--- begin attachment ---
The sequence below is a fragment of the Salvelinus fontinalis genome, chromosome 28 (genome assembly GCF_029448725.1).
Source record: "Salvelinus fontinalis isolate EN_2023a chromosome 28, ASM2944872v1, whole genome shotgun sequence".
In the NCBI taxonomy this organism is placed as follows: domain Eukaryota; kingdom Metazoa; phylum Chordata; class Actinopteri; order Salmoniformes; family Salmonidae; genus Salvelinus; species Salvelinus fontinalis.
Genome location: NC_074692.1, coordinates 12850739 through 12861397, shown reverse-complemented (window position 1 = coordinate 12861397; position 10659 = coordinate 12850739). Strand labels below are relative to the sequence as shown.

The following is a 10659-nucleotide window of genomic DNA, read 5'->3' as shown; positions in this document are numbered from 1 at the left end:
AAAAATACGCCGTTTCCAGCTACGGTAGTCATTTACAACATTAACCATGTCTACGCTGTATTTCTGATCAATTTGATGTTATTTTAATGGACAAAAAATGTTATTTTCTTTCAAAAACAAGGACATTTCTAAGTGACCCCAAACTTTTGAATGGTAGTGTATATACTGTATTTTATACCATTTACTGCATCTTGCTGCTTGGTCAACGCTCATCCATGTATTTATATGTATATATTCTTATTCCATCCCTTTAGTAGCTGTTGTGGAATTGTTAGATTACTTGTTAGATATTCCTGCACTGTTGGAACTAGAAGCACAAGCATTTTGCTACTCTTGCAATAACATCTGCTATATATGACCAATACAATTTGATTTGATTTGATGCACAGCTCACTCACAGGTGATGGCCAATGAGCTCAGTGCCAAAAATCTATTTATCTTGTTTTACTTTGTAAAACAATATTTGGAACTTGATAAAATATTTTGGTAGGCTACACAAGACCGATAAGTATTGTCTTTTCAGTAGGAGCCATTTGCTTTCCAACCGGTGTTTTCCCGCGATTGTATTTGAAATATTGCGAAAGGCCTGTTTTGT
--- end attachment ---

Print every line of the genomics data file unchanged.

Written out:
The sequence below is a fragment of the Salvelinus fontinalis genome, chromosome 28 (genome assembly GCF_029448725.1).
Source record: "Salvelinus fontinalis isolate EN_2023a chromosome 28, ASM2944872v1, whole genome shotgun sequence".
In the NCBI taxonomy this organism is placed as follows: domain Eukaryota; kingdom Metazoa; phylum Chordata; class Actinopteri; order Salmoniformes; family Salmonidae; genus Salvelinus; species Salvelinus fontinalis.
Genome location: NC_074692.1, coordinates 12850739 through 12861397, shown reverse-complemented (window position 1 = coordinate 12861397; position 10659 = coordinate 12850739). Strand labels below are relative to the sequence as shown.

The following is a 10659-nucleotide window of genomic DNA, read 5'->3' as shown; positions in this document are numbered from 1 at the left end:
AAAAATACGCCGTTTCCAGCTACGGTAGTCATTTACAACATTAACCATGTCTACGCTGTATTTCTGATCAATTTGATGTTATTTTAATGGACAAAAAATGTTATTTTCTTTCAAAAACAAGGACATTTCTAAGTGACCCCAAACTTTTGAATGGTAGTGTATATACTGTATTTTATACCATTTACTGCATCTTGCTGCTTGGTCAACGCTCATCCATGTATTTATATGTATATATTCTTATTCCATCCCTTTAGTAGCTGTTGTGGAATTGTTAGATTACTTGTTAGATATTCCTGCACTGTTGGAACTAGAAGCACAAGCATTTTGCTACTCTTGCAATAACATCTGCTATATATGACCAATACAATTTGATTTGATTTGATGCACAGCTCACTCACAGGTGATGGCCAATGAGCTCAGTGCCAAAAATCTATTTATCTTGTTTTACTTTGTAAAACAATATTTGGAACTTGATAAAATATTTTGGTAGGCTACACAAGACCGATAAGTATTGTCTTTTCAGTAGGAGCCATTTGCTTTCCAACCGGTGTTTTCCCGCGATTGTATTTGAAATATTGCGAAAGGCCTGTTTTGT